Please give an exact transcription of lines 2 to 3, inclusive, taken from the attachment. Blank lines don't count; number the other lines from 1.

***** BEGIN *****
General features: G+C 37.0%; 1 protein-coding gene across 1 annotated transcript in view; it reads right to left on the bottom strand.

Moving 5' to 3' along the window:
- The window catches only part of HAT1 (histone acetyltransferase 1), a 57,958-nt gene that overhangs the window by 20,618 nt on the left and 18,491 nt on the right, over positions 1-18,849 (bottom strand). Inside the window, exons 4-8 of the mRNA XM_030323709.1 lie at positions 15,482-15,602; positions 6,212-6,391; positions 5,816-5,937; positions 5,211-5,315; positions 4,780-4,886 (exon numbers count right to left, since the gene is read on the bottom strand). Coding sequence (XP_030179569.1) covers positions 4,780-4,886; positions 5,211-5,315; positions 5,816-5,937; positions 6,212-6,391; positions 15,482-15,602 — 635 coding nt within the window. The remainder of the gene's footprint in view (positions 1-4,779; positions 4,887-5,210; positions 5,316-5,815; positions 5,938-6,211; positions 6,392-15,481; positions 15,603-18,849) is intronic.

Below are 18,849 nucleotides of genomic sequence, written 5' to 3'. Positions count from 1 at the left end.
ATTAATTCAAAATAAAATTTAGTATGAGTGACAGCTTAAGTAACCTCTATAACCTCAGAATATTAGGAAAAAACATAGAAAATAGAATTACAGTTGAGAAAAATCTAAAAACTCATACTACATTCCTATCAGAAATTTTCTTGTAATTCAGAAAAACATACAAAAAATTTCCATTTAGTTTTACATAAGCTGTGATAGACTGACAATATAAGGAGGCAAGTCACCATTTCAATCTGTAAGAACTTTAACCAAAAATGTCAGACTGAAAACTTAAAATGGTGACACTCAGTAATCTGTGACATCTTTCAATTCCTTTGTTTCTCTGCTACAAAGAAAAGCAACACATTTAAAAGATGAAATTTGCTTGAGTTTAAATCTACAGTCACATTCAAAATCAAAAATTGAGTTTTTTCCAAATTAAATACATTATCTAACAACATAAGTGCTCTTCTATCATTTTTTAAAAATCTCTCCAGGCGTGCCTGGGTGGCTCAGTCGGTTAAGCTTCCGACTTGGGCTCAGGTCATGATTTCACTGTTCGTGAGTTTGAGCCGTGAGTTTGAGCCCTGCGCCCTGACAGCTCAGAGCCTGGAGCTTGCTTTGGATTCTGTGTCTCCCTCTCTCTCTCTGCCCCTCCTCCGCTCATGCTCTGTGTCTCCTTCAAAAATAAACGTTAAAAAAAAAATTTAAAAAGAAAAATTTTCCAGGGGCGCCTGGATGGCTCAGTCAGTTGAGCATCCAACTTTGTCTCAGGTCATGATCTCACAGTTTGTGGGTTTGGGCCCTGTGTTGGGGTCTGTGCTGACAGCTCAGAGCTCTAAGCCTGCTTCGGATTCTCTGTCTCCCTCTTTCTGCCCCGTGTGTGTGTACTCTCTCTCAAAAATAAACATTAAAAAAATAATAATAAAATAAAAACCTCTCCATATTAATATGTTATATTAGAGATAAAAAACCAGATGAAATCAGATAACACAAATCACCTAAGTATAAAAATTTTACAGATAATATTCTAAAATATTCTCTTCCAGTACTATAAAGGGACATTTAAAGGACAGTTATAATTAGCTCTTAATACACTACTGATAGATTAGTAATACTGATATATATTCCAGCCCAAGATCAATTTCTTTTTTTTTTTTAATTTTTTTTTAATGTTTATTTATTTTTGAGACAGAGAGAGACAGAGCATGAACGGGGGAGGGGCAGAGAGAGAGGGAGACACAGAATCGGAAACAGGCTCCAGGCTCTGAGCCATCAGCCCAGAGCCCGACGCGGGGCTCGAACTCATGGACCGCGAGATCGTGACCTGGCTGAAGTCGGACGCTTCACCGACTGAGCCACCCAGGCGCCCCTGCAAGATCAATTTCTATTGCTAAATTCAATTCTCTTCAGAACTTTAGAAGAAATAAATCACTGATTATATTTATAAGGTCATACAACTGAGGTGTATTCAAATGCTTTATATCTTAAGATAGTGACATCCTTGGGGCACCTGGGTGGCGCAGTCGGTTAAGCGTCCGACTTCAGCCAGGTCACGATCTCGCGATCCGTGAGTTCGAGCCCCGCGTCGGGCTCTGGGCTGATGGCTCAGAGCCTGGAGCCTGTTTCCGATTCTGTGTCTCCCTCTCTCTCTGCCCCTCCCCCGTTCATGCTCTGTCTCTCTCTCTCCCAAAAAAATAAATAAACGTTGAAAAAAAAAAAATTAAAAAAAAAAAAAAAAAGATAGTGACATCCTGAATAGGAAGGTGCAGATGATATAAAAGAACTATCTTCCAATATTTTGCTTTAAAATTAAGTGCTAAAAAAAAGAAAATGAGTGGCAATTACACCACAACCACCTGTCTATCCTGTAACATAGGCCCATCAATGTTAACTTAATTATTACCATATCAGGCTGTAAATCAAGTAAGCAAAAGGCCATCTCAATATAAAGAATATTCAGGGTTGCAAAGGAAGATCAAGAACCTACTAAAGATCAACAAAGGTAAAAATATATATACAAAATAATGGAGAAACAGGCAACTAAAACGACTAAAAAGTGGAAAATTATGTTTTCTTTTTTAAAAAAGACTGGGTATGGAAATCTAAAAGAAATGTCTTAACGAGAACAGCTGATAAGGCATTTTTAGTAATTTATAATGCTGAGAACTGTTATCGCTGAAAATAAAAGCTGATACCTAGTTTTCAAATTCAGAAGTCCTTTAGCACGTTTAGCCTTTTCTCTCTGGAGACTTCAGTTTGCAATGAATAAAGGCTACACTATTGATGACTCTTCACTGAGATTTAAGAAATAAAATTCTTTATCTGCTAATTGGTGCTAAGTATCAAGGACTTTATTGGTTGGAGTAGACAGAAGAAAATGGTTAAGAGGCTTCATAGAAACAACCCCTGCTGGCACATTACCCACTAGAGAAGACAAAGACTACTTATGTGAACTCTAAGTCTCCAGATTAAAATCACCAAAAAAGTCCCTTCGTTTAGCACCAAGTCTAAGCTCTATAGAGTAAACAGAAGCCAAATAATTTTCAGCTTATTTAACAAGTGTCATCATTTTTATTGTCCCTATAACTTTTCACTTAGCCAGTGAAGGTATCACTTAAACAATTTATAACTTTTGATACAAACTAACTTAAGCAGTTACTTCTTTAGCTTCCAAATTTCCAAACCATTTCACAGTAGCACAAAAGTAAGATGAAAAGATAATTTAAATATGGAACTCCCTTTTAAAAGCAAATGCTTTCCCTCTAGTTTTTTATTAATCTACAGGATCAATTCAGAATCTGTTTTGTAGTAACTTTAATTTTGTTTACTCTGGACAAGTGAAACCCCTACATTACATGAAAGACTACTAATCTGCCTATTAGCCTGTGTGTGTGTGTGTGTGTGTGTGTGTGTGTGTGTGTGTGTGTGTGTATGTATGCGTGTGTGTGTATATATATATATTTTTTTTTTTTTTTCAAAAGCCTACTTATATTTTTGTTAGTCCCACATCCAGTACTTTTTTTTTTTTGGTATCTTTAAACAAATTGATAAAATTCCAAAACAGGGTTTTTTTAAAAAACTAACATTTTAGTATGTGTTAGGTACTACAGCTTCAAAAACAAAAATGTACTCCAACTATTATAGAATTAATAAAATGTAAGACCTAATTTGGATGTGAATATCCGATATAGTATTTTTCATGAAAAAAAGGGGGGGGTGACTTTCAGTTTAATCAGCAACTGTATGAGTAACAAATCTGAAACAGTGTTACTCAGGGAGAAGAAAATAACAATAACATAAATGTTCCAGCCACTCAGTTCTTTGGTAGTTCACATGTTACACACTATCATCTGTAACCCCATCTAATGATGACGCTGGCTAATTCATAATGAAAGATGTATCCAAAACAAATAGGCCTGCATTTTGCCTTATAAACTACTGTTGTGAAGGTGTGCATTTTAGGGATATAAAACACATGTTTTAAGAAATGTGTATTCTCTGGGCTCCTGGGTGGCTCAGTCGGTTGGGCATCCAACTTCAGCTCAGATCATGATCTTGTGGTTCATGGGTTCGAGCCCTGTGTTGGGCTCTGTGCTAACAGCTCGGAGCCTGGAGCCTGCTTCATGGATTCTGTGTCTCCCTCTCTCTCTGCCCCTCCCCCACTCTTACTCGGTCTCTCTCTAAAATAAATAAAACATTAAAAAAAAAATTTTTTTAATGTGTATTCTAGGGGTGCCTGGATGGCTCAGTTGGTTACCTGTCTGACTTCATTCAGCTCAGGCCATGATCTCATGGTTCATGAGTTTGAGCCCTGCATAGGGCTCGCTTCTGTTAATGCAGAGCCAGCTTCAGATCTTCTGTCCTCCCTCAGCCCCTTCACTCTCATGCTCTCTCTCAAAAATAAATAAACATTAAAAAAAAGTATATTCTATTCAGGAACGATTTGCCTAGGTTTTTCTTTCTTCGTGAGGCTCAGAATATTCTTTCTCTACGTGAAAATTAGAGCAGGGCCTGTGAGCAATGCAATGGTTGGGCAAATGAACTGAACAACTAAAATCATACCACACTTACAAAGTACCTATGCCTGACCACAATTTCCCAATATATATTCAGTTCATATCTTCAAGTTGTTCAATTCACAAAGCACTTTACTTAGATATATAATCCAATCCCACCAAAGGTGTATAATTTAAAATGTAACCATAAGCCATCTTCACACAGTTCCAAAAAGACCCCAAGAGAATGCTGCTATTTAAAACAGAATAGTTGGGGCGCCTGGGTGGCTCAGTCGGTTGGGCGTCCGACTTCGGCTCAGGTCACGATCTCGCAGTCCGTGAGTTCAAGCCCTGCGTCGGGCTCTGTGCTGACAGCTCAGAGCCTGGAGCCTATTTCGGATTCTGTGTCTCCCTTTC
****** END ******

Moving 5' to 3' along the window:
- The window catches only part of HAT1 (histone acetyltransferase 1), a 57,958-nt gene that overhangs the window by 20,618 nt on the left and 18,491 nt on the right, over positions 1-18,849 (bottom strand). Inside the window, exons 4-8 of the mRNA XM_030323709.1 lie at positions 15,482-15,602; positions 6,212-6,391; positions 5,816-5,937; positions 5,211-5,315; positions 4,780-4,886 (exon numbers count right to left, since the gene is read on the bottom strand). Coding sequence (XP_030179569.1) covers positions 4,780-4,886; positions 5,211-5,315; positions 5,816-5,937; positions 6,212-6,391; positions 15,482-15,602 — 635 coding nt within the window. The remainder of the gene's footprint in view (positions 1-4,779; positions 4,887-5,210; positions 5,316-5,815; positions 5,938-6,211; positions 6,392-15,481; positions 15,603-18,849) is intronic.